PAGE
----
To me, the Bachelor’s Button flower is a round, multi-petaled purple flower. I have since learned that the name also refers to other flowers that don’t look like the one I know – and that other names for the flower I know are Globe Amaranth and Gomphrena Globosa. I find them very apt, since the flowers are indeed very globe-like.
The variety with the dark purple flowers is the most well-known, although some years back, I had the pale lilac variety that I found very sweet. I’ve also heard of, but never seen, a white variety.
The plant is an annual – which to me is a misnomer, because it lasts for only about half a year, in my experience. That’s why I gave up growing them back then. Grown from seed, they take about 6-8 weeks to reach flowering maturity; they flower for 2-4 months, then start dying off. If you want to maintain their presence in the garden, you have to remember to pluck off a dried flower or three and use those seeds to start new plants while the current plants are in full bloom.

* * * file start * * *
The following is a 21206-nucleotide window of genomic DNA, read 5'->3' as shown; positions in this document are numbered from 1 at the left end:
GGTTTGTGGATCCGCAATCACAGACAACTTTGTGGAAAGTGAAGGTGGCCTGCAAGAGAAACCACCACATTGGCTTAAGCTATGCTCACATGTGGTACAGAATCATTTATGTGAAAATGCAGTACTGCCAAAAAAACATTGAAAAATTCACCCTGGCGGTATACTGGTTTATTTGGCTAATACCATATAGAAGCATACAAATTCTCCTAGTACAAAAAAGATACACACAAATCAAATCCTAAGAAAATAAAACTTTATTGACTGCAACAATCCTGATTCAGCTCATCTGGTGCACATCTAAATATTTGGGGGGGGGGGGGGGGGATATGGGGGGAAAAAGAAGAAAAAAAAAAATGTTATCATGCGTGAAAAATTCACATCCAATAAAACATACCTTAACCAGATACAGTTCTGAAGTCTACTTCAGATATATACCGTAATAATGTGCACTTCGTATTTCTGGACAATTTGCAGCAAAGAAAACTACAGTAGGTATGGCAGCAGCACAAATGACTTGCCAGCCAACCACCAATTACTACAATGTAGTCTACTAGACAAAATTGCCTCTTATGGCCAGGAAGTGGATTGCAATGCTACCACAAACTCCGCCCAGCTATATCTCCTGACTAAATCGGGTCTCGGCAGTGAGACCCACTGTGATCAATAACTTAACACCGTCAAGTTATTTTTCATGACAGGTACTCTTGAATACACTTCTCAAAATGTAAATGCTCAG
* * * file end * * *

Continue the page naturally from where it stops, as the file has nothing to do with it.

If you don’t have the patience to grow them from seed (which isn’t that difficult if you’re patient), they are also easy to grow from cuttings. Someone accidentally beheaded my young plants, and the stems I salvaged and stuck back into the ground managed to grow and thrive.
I like these plants quite a bit – they’re fairly fuss-free, don’t need frequent watering and they brighten the garden with their 1.5cm pompom-like flowers. You do need to give them space to spread out a little, though. The stems can support themselves up to about half a metre, then they need to lean on the ground and grow upwards again. When there are enough stems crisscrossing and supporting each other, the bushes can grow even higher.
There’s a cute old wives’ tale associated with these flowers – they supposedly keep eligible men away, and a lady who initially didn’t believe this kept her flowers growing until, in a fit of frustration, she got rid of the plants. Lo and behold, she finally managed to snag a man! A family friend told me this in great earnestness, so I’ll take her word for it – tongue firmly in cheek… It’s a cute story, though!